Thursday, June 4, 2009

Liberal Guilt

Many liberals fail to notice how close their liberal guilt brings them to the ideology promoted by George W. Bush. The very idea that the big, bad and scary America exploits poor and pathetic countries of the 3rd world depends for its very existence on the vision of the inhabitants of other countries as sad losers who would wish but unfortunately for them cannot live the way Americans do. Here we come very close to Bush's belief that the rest of the world envies the US.

We tend to see the world in our own terms. When talking about the standard of living, we tend do measure it according to what we find good and important and forgetting that other people might have a different set of values. If we were to measure the standard of living in the amount of leisure time we have, in how much sex and fun we have, what place would the US occupy in the world? Why should we automatically assume that the kind of lifestyle where you work 14 hours a day in the hope to maybe pay out your mortgage 30 years from now is necessarily what everybody wants? Why assume that having 3 plasma screen TVs makes you happier than being able to spend a lot of time celebrating life, drinking and dancing with your friends.?

Different people have different value systems. Different cultures collectively make different choices. The liberal condescension towards the so-called underdeveloped countries only serves to make people who engage in the cultivation of this liberal guilt feel all good and noble. Instead of exploiting people of the 3rd world economically, they have found an alternative system of exploitation through liberal guilt.
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Robin Lionheart said...

So, when American corporations like Wal-Mart employ Bangladeshis for nine cents an hour to make shirts, don't call it "exploitation". Bangladesh just has a different value system!

Clarissa said...

I have not been to Bangladesh and all I know is that the people of Bangladesh have not asked me for my pity and self-congratulatory condescension.

The thrid-world country I do know is Ukraine, which is my country. I have endured way too many conversations with very nice and well-meaning Americans who tried to convince me that the US brought their factories into my country in order to exploit the Ukrainians. All of my attempts to explain why this vision is misguided ended in a complete failure. People seemed very invested emotionally into seeing Ukrainians as exploited. There must be a reason for this desire to pity us even when we really don't need it.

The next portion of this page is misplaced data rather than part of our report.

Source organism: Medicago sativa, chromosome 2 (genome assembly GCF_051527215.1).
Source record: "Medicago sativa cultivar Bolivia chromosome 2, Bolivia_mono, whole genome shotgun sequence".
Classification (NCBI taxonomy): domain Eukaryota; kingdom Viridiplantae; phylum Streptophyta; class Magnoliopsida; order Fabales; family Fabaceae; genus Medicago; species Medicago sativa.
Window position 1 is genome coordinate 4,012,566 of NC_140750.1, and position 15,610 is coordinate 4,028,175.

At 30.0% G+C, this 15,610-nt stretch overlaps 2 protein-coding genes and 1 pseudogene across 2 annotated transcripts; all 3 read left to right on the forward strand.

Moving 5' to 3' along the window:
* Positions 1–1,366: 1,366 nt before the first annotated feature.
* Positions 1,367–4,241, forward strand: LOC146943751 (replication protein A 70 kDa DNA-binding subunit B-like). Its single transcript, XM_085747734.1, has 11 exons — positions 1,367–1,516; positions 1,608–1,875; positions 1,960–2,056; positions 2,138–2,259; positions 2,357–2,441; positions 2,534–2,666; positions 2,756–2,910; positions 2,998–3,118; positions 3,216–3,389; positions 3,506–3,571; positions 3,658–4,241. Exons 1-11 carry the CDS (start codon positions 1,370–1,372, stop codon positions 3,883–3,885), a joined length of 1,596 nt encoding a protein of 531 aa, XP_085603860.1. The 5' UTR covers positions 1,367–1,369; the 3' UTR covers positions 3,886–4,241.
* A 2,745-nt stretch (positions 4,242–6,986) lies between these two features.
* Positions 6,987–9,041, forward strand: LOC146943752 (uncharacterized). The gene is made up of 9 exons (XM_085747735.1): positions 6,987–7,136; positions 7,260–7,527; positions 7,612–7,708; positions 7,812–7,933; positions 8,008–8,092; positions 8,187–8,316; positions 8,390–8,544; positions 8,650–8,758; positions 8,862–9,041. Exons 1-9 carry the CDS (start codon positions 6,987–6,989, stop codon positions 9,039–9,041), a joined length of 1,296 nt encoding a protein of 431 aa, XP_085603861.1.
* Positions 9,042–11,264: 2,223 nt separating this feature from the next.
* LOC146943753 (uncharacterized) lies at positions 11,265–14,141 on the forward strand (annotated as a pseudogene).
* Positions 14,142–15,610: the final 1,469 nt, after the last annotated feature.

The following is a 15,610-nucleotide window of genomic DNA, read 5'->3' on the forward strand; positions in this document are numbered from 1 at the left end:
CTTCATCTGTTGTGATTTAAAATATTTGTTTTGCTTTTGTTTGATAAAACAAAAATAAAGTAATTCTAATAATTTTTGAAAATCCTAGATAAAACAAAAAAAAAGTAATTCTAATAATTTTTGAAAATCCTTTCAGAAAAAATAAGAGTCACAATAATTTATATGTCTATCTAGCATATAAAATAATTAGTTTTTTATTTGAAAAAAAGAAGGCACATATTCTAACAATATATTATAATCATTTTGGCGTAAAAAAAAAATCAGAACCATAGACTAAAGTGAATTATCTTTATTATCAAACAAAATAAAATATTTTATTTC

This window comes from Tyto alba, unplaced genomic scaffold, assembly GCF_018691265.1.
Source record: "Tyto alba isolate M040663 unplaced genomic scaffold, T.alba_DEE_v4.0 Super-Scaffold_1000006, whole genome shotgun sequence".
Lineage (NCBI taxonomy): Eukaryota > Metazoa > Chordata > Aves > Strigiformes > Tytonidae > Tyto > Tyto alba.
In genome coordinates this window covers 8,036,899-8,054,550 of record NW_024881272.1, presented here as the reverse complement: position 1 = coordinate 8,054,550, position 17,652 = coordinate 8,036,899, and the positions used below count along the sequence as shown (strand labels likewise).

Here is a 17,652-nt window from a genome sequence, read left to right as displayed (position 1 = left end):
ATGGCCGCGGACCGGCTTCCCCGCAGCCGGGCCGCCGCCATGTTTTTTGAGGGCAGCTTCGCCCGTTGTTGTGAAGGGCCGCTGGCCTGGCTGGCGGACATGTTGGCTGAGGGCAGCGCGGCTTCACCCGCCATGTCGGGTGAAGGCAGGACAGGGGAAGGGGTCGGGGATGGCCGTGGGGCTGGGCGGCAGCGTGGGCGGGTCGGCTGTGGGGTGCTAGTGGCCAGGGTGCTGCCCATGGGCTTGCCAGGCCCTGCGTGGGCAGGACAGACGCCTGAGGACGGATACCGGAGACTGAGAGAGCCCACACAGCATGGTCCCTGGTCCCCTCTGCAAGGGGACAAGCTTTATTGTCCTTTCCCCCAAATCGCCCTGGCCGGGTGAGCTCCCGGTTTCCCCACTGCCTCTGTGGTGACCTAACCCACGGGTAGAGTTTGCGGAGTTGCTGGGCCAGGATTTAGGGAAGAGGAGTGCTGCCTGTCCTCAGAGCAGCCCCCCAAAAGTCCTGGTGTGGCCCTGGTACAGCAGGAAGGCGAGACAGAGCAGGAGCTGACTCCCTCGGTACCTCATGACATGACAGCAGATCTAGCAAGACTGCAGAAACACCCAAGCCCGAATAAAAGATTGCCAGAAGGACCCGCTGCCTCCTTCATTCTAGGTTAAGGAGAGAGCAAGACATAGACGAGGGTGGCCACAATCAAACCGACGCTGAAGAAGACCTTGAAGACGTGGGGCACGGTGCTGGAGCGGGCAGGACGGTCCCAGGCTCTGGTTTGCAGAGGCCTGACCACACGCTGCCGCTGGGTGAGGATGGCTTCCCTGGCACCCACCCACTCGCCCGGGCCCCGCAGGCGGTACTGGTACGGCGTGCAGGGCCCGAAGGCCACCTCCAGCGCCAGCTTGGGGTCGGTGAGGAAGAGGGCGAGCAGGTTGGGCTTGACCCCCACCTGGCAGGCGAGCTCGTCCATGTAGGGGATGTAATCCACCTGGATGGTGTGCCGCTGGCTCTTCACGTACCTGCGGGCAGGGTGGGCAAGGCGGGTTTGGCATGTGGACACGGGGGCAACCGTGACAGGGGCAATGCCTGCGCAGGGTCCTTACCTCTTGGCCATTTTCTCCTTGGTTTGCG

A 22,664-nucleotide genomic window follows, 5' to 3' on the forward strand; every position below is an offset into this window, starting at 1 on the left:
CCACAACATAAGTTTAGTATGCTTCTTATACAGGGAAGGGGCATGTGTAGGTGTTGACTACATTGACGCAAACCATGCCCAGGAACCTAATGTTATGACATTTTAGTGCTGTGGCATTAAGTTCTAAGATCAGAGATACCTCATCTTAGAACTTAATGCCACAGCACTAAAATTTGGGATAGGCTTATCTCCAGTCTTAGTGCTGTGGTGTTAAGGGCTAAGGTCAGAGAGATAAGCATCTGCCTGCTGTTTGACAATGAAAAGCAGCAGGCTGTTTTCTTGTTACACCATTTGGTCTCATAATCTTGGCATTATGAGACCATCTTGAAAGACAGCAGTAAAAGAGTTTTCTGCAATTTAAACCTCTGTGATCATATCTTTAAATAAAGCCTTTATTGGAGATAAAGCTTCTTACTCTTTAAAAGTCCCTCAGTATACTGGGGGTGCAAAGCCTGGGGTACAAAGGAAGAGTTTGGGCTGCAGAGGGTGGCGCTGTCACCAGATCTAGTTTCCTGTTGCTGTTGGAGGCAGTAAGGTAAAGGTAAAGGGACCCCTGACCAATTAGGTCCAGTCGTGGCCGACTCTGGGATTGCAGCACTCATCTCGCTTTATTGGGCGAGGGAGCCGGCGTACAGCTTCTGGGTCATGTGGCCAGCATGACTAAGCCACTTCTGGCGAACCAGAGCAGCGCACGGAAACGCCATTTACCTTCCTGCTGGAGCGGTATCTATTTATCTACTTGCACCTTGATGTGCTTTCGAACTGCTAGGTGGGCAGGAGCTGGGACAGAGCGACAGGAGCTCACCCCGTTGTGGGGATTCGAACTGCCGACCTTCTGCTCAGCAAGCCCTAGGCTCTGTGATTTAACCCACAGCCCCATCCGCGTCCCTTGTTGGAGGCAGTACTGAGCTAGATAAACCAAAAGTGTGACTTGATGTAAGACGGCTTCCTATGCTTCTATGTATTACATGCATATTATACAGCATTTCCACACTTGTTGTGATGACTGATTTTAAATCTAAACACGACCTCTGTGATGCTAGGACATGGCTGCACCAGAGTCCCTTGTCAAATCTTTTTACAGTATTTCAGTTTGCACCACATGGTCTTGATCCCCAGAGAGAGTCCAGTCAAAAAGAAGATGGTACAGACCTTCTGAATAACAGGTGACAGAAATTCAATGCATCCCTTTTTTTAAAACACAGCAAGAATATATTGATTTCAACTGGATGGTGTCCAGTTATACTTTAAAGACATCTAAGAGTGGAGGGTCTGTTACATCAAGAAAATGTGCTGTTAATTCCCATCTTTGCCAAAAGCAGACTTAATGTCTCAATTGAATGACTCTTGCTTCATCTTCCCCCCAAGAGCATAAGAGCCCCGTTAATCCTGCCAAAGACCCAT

Anonymous said...

In theory, i agree with you on the desire to pity as a form of liberal guilt, and I am as angry as you are when we start pitifying Third World countries. But I think that liberal hypocrisy is worse than liberal guilt. More than pity, the problem with the liberals is that they never acknowledge that capitalism brings exploitation and low wages in every corner of the world. Liberals wish that everyone live under the same minimum standards of well-being while ignoring that such a thing is impossible in the economic system under which we live, based on profit.

I also struggle with your concept of value systems attached to different cultures. A statement like "Different cultures collectively make different choices" is extremely vague and fails to explain anything regarding actual exploitation (not victimization, exploitation!). You make your point by means of culture, cultural relativism to be more precise. Such an understanding of the world is a very liberal or American way of seeing things!

Clarissa said...

From what I know, the Ukrainian and the Russian people do not feel exploited by the Americans. And they are right. The Ukrainian and the Russian people also do not envy the Americans their lifestyle. And, yet again, within their value system, they are right.

We assume everybody envies us for having i-pods and laptops and we fail to notice how people might pity us for having less leisure, less sex, less fun, etc.

Anonymous said...

Yes, I agree, in North America it is out of proportion, too much work and not enough enjoying life... And the pity, liberal or not, is not helping people of other countries.

While I agree with you that Russians and Ukrainians do not envy the American lifestyle, the mechanisms of that are quite complicated, IMHO... Do not know enough about Ukrainians, but Russian lack of open envy towards Americans is based on widespread feeling of moral and intellectual superiority (which, one could argue, is a compensatory mechanism and an expression of actual envy towards American lifestyle which is not openly admitted). In the material sphere Russians exhibit a) clear desire to achieve American / Western consumer standards (miraculously, with less work and more play, which is very good in and by itself, but contradicts the goal of catching up) and b) fear that Americans (and the West in general) will exploit them if given enough chance.

Clarissa said...

All I want is not to be pitied just for being from Ukraine by people who have never been to Ukraine and know nothing about us and our life.